Semiconductor Lasers

Semiconductor lasers are optically pumped either with an xenon-filled flash tube, a crypton-filled arc tube or a tungsten-iodine lamp. The first tested solid-state laser was the three-level ruby laser, which used chromium-doped aluminum oxide ([Al.sub.2][O.sub.3]) as the active layer. Various glasses (Nd-glass) and the four-level yttrium aluminum garnet (YAG) also have been used.

Semiconducter lasers can involve one material, homojunctions, or a different material on one side, a single heterostructure, or different materials on both sides, a double heterostructure. Single heterostructure and double heterostructure laser diodes can provide powers to 1000 W when arranged in stacks. These lasers operate at very high efficiencies (80 percent). A typical double heterostructure is shown in Figure 3, in which there exists a different bandgap and index of refraction than that of the active materal, which is typical of these structures. GaAs, InAs, [Ga.sub.x][Al.sub.1-x]As and similar compounds produce radiation in the near infrared spectrum (800 to 3000 nm). The p-and n-regions of the p-n junctions are highly doped and population inversion between electron and hole concentrations occurs in the junction region. GaAs has a high reflective index, such that surfaces cleaved perpendicular to the junction plane will act as mirrors, enhancing lasing action.

Semiconductor lasers have their advantages. They do not require high voltages, flash tubes or elliptical mirrors. They operate at room temperature, which eliminates the requirement for cryogenic temperature equipment.

Other Lasers

CW lasers are used in commercial and consumer products. Commercial applications include the ubiquitous office copiers, laser printers, compact disc players and FAX machines. For these applications, 633 nm He+Ne lasers and 750 nm GaAs diode lasers are used. Detailed tables that list the wavelength, active material, material form, power and comments for both common CW lasers and high and medium power pulsed lasers have been previously published[6] and serve as a valuable reference to anyone working in the field.

Optical Fibers

Optical fibers are generally used as a transmission medium, but have found other applications in the form of passive devices, such as couplers and power splitters, and in active devices, such as lasers and amplifiers. Optical fiber is a cylindrical structure made of a dielectric material. It consists of a core, which is the inner region where light propagates, and the cladding, which serves as a mechanical protection of the core. The cladding must have a smaller refractive index than the core to allow for light confinement.[5] Optical fiber can be made from various materials. There are three basic optical fiber configurations in use. They include single mode, step-index multimode and graded-index multimode.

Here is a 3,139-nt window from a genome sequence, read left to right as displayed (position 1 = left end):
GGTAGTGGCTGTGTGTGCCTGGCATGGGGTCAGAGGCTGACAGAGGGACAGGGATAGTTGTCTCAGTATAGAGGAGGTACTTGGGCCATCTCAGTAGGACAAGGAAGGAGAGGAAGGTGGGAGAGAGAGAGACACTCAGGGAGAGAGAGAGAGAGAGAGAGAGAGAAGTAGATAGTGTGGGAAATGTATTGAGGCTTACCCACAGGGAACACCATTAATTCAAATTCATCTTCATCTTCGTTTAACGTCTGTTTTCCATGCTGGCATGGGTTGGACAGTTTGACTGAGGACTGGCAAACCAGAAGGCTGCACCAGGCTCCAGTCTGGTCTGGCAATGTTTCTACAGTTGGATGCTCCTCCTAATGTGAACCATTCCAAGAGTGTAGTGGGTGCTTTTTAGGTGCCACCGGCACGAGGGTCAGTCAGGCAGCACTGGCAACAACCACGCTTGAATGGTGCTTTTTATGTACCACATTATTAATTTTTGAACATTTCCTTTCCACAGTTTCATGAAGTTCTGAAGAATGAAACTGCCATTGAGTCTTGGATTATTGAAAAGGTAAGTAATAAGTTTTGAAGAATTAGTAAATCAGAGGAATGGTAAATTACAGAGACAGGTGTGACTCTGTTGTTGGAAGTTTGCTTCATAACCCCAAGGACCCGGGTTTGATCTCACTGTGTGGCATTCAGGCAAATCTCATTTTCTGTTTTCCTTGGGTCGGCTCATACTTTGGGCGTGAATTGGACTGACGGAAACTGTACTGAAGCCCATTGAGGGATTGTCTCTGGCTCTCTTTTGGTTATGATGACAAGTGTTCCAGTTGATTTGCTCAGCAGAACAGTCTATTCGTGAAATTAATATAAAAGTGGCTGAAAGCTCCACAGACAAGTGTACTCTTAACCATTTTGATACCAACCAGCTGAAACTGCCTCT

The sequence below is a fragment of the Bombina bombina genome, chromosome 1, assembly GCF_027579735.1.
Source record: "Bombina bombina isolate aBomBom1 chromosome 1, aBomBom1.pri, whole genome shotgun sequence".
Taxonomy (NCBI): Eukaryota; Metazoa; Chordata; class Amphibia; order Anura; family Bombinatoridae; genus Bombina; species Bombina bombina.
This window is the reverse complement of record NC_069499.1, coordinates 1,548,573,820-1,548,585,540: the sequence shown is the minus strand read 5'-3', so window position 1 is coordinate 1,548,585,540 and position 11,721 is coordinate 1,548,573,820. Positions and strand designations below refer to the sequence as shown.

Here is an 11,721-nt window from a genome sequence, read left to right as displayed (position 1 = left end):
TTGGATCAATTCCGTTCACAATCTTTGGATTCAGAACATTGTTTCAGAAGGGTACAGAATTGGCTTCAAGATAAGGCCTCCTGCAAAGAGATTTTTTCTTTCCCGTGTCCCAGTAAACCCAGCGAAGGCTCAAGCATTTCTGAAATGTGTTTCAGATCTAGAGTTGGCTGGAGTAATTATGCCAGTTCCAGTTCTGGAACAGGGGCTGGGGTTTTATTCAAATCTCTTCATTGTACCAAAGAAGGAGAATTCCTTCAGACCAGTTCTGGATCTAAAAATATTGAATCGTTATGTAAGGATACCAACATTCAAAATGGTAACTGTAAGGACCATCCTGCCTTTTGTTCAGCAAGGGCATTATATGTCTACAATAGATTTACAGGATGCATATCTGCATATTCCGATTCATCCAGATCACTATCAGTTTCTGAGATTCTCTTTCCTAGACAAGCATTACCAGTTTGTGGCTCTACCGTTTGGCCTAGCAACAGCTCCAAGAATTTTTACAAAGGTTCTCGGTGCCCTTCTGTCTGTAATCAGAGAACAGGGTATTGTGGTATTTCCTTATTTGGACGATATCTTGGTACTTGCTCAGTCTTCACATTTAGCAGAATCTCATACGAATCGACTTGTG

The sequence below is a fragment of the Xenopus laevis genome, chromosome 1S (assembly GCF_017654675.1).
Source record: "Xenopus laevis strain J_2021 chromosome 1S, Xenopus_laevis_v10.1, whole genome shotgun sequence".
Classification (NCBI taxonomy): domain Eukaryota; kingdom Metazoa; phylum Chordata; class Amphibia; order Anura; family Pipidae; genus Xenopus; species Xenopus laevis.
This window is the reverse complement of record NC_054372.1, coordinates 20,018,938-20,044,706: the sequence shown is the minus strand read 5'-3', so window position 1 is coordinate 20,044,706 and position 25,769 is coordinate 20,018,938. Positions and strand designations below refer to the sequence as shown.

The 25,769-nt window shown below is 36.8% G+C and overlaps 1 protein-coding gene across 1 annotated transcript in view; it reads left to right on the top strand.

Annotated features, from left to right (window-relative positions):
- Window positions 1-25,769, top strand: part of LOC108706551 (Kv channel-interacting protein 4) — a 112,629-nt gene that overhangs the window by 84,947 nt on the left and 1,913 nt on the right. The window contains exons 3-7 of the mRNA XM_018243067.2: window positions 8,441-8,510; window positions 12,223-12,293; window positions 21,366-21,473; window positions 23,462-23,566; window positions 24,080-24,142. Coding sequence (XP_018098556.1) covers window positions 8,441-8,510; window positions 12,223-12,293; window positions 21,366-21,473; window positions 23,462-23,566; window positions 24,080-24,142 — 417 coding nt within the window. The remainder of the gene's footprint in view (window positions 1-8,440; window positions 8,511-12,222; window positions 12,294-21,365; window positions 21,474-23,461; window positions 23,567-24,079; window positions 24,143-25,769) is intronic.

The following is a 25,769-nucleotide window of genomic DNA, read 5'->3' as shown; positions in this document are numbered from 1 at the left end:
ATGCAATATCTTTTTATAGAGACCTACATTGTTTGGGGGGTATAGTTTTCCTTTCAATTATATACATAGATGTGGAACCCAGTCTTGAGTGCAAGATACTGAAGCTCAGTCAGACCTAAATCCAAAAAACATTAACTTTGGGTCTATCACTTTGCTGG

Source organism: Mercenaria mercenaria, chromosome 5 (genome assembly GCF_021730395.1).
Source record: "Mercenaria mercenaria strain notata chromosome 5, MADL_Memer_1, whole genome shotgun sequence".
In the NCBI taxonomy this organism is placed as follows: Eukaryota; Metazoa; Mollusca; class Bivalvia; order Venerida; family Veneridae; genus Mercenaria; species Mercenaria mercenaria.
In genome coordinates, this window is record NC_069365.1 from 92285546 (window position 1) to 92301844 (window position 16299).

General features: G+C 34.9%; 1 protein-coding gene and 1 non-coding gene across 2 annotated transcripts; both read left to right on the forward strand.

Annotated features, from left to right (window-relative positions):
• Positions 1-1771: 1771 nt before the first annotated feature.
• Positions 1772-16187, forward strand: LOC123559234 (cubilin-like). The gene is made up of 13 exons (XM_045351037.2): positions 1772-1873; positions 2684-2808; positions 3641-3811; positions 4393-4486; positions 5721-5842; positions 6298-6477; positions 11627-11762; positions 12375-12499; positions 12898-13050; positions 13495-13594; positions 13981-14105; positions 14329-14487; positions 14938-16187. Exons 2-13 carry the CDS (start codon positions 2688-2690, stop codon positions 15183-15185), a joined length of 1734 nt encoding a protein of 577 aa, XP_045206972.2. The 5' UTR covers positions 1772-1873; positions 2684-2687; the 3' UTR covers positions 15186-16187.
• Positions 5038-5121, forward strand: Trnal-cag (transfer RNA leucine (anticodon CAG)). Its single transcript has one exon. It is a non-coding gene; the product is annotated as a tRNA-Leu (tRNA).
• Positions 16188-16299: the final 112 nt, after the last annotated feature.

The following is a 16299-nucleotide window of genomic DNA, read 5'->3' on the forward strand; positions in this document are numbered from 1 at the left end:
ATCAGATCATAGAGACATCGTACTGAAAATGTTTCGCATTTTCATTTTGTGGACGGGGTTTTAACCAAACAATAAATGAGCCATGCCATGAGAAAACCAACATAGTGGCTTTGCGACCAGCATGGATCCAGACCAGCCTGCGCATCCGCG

Fiber Materials

Common materials used in the fabrication of optical fibers are silica, glass and plastic. Silica ([SiO.sub.2]) is the main component in silica fibers. Rutile ([TiO.sub.2]), phosphorus pentoxide ([P.sub.2][O.sub.5]) or aluminum oxide ([Al.sub.2][O.sub.3]) are used as dopants in the fiber core to increase the refractive index of [SiO.sub.2].

Combinations of glasses are used for the core and cladding materials in some optical fibers. It is important that these materials have similar coefficients of thermal expansion, similar viscosity, as well as long term chemical stability, high purity and low density fluctuations.

Plastics, including PCP and acrylic, are used in the fabrication of some optical fibers. These fibers are used in environments where corrosion and stress problems exist. They are often used in short distance computer applications. Using plastic has the advantage over silica and glass because the fibers can be manufactured at a much lower cost.

Optical Fiber Configurations

The main difference in the three configurations is the size of the core and refractive index, which is the ratio of light velocity in a vacuum to its velocity in the transmitting medium. Each configuration has its advantages and disadvantages, which dictate its applications.